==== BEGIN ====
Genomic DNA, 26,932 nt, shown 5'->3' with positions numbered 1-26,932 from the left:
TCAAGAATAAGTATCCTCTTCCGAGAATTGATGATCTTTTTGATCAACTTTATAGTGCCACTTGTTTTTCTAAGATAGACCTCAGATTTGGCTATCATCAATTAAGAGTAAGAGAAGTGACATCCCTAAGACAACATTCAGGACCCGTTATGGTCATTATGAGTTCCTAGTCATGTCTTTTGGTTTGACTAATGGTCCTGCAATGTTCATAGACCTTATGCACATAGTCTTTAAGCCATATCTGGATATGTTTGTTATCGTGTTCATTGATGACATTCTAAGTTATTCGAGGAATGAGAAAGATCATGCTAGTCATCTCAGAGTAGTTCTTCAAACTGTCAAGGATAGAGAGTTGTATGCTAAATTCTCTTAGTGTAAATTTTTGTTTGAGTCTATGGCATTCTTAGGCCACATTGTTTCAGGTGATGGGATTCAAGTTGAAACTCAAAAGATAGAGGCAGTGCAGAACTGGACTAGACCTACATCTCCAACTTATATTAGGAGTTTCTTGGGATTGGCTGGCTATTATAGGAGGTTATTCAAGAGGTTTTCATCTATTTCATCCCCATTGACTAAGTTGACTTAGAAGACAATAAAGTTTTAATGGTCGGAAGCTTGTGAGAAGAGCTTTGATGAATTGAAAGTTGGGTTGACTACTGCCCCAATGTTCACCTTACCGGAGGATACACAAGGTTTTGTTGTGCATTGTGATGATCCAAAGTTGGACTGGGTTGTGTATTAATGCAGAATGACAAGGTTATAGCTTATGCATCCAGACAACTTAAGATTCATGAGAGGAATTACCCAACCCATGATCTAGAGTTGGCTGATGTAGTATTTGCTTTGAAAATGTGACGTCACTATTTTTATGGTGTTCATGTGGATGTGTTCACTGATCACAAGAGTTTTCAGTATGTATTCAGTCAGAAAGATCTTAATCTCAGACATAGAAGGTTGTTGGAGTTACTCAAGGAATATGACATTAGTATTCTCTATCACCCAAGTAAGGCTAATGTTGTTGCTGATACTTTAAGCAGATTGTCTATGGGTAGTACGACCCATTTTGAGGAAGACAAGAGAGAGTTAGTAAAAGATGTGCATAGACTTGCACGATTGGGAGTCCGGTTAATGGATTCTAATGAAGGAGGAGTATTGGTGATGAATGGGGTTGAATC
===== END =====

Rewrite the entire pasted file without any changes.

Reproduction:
Genomic DNA, 26,932 nt, shown 5'->3' with positions numbered 1-26,932 from the left:
TCAAGAATAAGTATCCTCTTCCGAGAATTGATGATCTTTTTGATCAACTTTATAGTGCCACTTGTTTTTCTAAGATAGACCTCAGATTTGGCTATCATCAATTAAGAGTAAGAGAAGTGACATCCCTAAGACAACATTCAGGACCCGTTATGGTCATTATGAGTTCCTAGTCATGTCTTTTGGTTTGACTAATGGTCCTGCAATGTTCATAGACCTTATGCACATAGTCTTTAAGCCATATCTGGATATGTTTGTTATCGTGTTCATTGATGACATTCTAAGTTATTCGAGGAATGAGAAAGATCATGCTAGTCATCTCAGAGTAGTTCTTCAAACTGTCAAGGATAGAGAGTTGTATGCTAAATTCTCTTAGTGTAAATTTTTGTTTGAGTCTATGGCATTCTTAGGCCACATTGTTTCAGGTGATGGGATTCAAGTTGAAACTCAAAAGATAGAGGCAGTGCAGAACTGGACTAGACCTACATCTCCAACTTATATTAGGAGTTTCTTGGGATTGGCTGGCTATTATAGGAGGTTATTCAAGAGGTTTTCATCTATTTCATCCCCATTGACTAAGTTGACTTAGAAGACAATAAAGTTTTAATGGTCGGAAGCTTGTGAGAAGAGCTTTGATGAATTGAAAGTTGGGTTGACTACTGCCCCAATGTTCACCTTACCGGAGGATACACAAGGTTTTGTTGTGCATTGTGATGATCCAAAGTTGGACTGGGTTGTGTATTAATGCAGAATGACAAGGTTATAGCTTATGCATCCAGACAACTTAAGATTCATGAGAGGAATTACCCAACCCATGATCTAGAGTTGGCTGATGTAGTATTTGCTTTGAAAATGTGACGTCACTATTTTTATGGTGTTCATGTGGATGTGTTCACTGATCACAAGAGTTTTCAGTATGTATTCAGTCAGAAAGATCTTAATCTCAGACATAGAAGGTTGTTGGAGTTACTCAAGGAATATGACATTAGTATTCTCTATCACCCAAGTAAGGCTAATGTTGTTGCTGATACTTTAAGCAGATTGTCTATGGGTAGTACGACCCATTTTGAGGAAGACAAGAGAGAGTTAGTAAAAGATGTGCATAGACTTGCACGATTGGGAGTCCGGTTAATGGATTCTAATGAAGGAGGAGTATTGGTGATGAATGGGGTTGAATC